jealoussound-blair.jpg
Dave Lake
The Jealous Sound

Saturday, Feb. 25

El Corazon Lounge

Patience is a virtue. It took nearly a decade for The Jealous Sound to

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9 Reasons You Should Be Jealous I Saw The Jealous Sound Saturday Night and You Didn't

jealoussound-blair.jpg
Dave Lake
The Jealous Sound

Saturday, Feb. 25

El Corazon Lounge

Patience is a virtue. It took nearly a decade for The Jealous Sound to release the follow-up to their acclaimed 2003 debut, but after being gone for so many years, their return as headliners felt even sweeter. Singer-guitarist Blair Shehan seemed to be enjoying every minute of it. "What is it, Saturday night in Seattle?" he asked, as the band began their hour-long set. "I swear there's nowhere I'd rather be."

Old-school emo never sounded better. The Jealous Sound are one of the few bands who do that Braid/Jawbox/Jimmy Eat World thing oh-so-well, which isn't to say that they sound like 1998 per se, more that they produce a combustible mix of punk rock and indie rock that balances melody with raging choruses, power chords with intricate guitar lines. There aren't a lot of bands that play this style anymore, and even fewer who do it as well as these guys.

The records are good but live is better. The band's debut, 2003's Kill Them With Kindness, was named one of SPIN's favorite records of that year, and their recent follow-up, A Gentle Reminder, has been garnering equally favorable reviews. But as good as their records are, their brand of guitar-heavy indie rock is best experienced live, where you can benefit from the full range of emotions, particularly in a tiny, crowded, loud room.

Indie rock pedigree. The Jealous Sound features former and current members of Knapsack, The Velvet Teen, The New Trust and Benton Falls -- and that's a pretty good CV.

Dirty looks. Because the stage in the lounge is located right next to the club's front door, bands can see people come and go while they're playing their set. This means if you decide to leave in the middle of "Anxious Arms," a band member can glare at you--or maybe smile--as you head for the door.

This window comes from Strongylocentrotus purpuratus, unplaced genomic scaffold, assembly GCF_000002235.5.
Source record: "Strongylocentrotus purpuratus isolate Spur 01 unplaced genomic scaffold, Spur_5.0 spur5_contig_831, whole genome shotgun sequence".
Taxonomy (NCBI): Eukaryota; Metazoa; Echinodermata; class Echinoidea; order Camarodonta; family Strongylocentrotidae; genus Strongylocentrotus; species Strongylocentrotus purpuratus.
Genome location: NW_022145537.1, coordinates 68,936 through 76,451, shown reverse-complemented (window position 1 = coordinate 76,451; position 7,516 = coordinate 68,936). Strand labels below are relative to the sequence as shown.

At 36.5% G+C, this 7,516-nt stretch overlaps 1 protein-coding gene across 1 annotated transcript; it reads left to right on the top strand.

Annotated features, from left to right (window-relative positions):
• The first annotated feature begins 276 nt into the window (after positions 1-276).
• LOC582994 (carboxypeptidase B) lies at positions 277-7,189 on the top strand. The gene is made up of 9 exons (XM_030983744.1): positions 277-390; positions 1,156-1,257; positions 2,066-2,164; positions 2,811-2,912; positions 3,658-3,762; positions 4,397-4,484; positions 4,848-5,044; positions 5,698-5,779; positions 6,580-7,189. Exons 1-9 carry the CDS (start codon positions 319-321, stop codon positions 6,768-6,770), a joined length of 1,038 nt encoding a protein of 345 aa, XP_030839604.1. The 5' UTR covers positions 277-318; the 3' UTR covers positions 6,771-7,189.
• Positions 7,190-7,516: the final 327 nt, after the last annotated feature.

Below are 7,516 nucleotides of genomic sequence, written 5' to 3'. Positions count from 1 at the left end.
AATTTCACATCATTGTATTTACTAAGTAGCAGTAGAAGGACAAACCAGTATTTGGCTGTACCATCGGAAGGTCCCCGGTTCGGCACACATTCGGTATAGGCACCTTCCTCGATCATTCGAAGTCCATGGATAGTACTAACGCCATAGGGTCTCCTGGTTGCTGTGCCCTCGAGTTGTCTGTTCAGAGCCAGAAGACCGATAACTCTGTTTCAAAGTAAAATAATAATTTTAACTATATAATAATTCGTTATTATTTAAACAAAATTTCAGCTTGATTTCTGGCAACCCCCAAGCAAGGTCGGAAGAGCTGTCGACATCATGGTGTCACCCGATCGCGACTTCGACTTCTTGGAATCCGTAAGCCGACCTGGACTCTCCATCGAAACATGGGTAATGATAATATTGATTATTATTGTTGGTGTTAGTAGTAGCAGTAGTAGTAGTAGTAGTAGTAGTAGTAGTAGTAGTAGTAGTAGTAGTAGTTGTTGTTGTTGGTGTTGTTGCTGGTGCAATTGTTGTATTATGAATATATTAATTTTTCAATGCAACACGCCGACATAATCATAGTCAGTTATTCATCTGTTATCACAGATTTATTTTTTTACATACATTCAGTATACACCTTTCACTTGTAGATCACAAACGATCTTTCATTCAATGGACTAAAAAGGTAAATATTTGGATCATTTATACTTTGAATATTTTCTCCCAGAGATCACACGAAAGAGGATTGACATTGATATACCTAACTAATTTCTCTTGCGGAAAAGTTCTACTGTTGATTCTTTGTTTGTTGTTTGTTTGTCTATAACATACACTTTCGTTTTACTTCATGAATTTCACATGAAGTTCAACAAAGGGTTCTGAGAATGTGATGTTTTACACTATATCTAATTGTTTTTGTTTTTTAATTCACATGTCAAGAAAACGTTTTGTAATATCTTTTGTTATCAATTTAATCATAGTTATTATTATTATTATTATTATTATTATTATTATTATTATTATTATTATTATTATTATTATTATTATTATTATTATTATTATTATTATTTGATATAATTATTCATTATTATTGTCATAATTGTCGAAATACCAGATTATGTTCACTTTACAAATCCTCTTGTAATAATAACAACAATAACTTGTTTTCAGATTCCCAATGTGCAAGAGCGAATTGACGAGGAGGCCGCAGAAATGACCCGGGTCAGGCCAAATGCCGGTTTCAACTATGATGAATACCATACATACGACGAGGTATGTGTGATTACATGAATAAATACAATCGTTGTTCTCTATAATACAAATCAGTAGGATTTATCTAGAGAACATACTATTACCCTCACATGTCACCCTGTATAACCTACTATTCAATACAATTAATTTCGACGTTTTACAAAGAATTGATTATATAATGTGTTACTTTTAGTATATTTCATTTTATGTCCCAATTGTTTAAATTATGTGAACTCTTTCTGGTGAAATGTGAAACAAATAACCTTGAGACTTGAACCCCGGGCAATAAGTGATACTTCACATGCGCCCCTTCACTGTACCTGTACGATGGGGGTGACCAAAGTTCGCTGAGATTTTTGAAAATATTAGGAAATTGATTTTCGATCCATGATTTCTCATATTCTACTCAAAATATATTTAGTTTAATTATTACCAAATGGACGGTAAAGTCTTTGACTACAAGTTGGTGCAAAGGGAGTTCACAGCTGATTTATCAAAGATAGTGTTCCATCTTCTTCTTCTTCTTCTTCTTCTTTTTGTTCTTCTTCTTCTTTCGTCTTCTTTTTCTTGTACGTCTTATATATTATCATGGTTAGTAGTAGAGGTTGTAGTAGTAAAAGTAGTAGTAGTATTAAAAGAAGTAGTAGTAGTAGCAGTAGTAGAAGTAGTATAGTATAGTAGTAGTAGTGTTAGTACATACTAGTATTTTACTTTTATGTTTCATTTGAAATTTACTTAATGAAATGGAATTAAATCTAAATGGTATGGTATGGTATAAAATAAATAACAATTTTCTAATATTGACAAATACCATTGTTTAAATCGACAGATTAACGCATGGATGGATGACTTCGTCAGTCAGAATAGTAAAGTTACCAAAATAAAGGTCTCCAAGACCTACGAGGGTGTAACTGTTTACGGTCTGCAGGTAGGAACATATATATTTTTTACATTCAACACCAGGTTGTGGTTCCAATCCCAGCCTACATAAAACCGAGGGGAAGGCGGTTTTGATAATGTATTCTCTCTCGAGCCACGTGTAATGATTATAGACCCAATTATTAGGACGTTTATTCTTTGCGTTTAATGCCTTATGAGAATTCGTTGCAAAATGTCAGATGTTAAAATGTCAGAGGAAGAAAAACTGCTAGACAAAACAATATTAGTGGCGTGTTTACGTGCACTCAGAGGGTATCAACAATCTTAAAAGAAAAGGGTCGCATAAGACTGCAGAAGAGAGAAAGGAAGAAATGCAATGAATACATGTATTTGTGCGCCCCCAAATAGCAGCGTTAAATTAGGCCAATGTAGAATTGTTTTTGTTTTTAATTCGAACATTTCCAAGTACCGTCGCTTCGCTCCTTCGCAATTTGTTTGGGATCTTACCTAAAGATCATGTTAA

Bleed through. There aren't too many venues in town that offer two shows at the same time on the same night, but part of the fun of the El Corazon lounge is that you can hear the bands in the main room when bands in the bar take a break. Saturday night's main room lineup featured five death metal bands, whose guttural growls and furious guitar riffs bled into the lounge, giving the between-song breaks some interesting ambiance. "Have you guys been next door?" Shehan asked. "It's fucking mayhem. In the best way."

Good support bands. Showgoers who arrived early were treated to some melodic power pop and hook-heavy indie rock from Explone and Man Without Wax.

Weird encores. Bands that play in the El Corazon lounge don't have the benefit of using the club's backstage area, which means there's no place for musicians to hide out during an encore, often making for a slightly awkward end of set. Even if many bands think the concept of an encore is silly, crowds expect it, and The Jealous Sound struggled with what to do for theirs. They eventually settled on having singer-guitarist Blair Shehan remain on stage to play a solo number while the rest of the band headed outside for a one-song breather. But after the band's final song, and amidst cheers from the crowd for an encore, Shehan had to explain that the last two songs had been actually been the encore and that the show was now over.

Bartender-approved. I asked the bartender wearing the Snapcase hoodie how many nights a week he actually enjoys the bands that play in the lounge. "About one out of every 75 shows," he told me with a smile. "But these guys are one of my favorite bands." Amen, though too bad it'll be another 74 nights before he can say that again.

 
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